Does crypto make developers, and their investors, believe in the impossible?
Blockchain entrepreneurs try to tackle AR, VR and a deluge of other forms of modified reality every day. Last year, a new take on reality surfaced — a project that promised to digitize human life, with data serving as a vessel for human consciousness, even after death.
The prospect of digitizing consciousness has long been the source of conjecture, but this time a small consortium believed, supposedly, that they could make it a reality. The project was called Virternity, a portmanteau of “virtual” and “eternity,” and a term that has recently cropped up in academia.
According to the Virternity team, this digital world, “would remove the physical constraints upon us and the planet and usher in a completely new plane of existence.” The team, which emphasized its own anonymity above all else, allegedly in the interest of minimizing corporate meddling, went so far as to propose a token — the Virie — which it would use to fund its endeavor. And, according to David Evans Bailey, who wrote “Virternity: The Quest for a Virtual Eternity,” blockchain is the ideal host for this virtual reality due to its, “unchangeable and unfalsifiable information and continuous data storage.”
But hardly any evidence of the project remains today.
Many far less ambitious blockchain endeavors simply vanish without fanfare into the ether every day. What happened here? Did Virternity’s ambition outgrow its aptitude? Has blockchain become a place where reality can be set aside, where entrepreneurs have come to believe anything goes, a platform onto which we can project our greatest desires, no matter how quixotic or fantastical?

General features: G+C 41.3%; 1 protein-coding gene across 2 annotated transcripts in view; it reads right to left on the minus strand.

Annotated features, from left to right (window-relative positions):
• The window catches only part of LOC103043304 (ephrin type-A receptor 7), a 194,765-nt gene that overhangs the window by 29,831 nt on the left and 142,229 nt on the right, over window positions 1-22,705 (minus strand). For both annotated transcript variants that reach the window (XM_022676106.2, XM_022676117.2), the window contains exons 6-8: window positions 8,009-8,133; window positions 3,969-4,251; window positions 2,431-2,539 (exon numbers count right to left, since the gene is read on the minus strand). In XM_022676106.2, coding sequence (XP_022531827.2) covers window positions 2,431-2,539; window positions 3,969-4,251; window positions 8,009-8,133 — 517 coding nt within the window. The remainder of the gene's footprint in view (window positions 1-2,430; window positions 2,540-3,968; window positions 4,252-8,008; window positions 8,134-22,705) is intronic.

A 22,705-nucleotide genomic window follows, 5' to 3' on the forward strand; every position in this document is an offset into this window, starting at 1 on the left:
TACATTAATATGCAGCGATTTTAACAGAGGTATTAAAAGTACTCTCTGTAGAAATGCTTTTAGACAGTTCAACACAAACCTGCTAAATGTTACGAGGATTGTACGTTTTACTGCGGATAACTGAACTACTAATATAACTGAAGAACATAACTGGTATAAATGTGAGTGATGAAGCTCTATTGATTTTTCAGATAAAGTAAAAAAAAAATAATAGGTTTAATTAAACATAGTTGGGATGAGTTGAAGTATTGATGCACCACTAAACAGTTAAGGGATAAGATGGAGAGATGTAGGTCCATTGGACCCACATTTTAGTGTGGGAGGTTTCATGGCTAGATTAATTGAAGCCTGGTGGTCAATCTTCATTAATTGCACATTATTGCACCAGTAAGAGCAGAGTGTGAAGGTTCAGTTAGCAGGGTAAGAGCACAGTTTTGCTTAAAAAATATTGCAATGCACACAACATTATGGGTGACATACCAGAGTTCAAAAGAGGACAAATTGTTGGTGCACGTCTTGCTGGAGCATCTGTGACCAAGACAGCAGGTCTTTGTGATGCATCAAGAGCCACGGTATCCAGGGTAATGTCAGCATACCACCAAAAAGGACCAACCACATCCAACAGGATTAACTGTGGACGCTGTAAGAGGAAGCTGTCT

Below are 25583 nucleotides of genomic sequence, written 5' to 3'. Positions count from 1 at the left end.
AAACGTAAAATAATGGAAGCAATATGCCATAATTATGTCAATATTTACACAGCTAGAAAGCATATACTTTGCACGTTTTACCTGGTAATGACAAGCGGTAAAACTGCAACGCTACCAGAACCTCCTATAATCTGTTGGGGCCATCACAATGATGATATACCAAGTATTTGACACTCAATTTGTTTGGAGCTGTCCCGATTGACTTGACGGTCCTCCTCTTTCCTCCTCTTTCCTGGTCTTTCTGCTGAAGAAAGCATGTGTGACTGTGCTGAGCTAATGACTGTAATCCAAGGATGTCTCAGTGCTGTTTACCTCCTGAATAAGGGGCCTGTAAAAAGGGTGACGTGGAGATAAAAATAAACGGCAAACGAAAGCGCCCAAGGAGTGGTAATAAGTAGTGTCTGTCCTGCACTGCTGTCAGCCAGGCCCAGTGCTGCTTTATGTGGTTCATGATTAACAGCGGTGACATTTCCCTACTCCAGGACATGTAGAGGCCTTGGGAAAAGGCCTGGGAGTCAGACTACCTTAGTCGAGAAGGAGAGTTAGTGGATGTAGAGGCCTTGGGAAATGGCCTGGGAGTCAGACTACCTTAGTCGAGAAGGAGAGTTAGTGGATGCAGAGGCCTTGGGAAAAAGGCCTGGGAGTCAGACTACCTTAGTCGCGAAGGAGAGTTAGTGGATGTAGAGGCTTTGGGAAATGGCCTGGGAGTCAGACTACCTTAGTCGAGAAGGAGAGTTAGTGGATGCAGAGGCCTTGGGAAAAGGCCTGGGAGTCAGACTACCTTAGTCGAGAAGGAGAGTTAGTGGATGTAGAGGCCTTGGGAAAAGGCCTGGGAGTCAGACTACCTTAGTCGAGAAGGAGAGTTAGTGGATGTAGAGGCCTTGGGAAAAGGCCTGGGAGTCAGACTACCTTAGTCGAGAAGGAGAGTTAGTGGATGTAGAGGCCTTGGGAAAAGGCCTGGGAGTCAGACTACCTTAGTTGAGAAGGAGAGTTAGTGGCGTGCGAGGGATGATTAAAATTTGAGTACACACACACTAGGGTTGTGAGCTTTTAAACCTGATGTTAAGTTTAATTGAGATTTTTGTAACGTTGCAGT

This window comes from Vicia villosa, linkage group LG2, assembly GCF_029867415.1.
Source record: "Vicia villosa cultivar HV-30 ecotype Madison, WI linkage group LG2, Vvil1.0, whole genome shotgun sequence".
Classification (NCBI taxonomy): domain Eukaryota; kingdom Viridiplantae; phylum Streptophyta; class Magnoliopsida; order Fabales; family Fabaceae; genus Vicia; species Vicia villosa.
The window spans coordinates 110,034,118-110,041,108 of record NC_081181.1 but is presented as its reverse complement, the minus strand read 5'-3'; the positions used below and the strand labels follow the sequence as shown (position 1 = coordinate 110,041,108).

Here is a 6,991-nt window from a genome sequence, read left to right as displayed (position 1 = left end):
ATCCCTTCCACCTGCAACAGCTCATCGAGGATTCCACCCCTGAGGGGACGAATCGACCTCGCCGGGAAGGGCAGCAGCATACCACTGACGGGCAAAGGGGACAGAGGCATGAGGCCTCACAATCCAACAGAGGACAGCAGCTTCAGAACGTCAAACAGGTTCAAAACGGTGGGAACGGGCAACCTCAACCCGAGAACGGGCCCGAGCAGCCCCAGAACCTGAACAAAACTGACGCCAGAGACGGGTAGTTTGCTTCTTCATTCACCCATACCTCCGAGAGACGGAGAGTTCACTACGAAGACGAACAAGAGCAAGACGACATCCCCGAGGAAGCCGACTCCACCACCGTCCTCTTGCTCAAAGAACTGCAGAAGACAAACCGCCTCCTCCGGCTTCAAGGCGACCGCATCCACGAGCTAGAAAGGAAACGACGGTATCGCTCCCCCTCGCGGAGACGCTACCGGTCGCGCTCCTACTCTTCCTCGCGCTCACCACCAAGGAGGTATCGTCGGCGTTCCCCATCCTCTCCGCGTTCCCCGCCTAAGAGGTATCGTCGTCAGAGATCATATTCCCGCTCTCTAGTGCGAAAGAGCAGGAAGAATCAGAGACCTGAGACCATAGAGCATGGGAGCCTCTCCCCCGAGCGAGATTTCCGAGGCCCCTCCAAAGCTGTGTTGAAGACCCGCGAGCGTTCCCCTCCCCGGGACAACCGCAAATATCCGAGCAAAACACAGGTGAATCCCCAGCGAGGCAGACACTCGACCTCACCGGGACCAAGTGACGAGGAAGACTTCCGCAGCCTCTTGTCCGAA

If you look at the collective white papers for blockchain companies that conducted a token sale over the last few years — and saw their project through to completion — there’s at least one trend you’re sure to find: Developers often wildly overstate their abilities, or anyone’s abilities, for that matter. The result? The final product for investors is a disappointing patchwork of partially executed commitments, completely unrecognizable from its original blueprint. This happens so often, it’s become its own venerated meme template.
This is not to say failed blockchain projects are inherently fraudulent, rather that innovative technology, fresh capital and the promise of anonymity seem to give us a pass to, occasionally, get carried away. That may just be what happened to Virternity. Or, maybe they just got too caught up on a great name.
It remains unclear, at this point, if Virternity’s blockchain project is still under development in any form.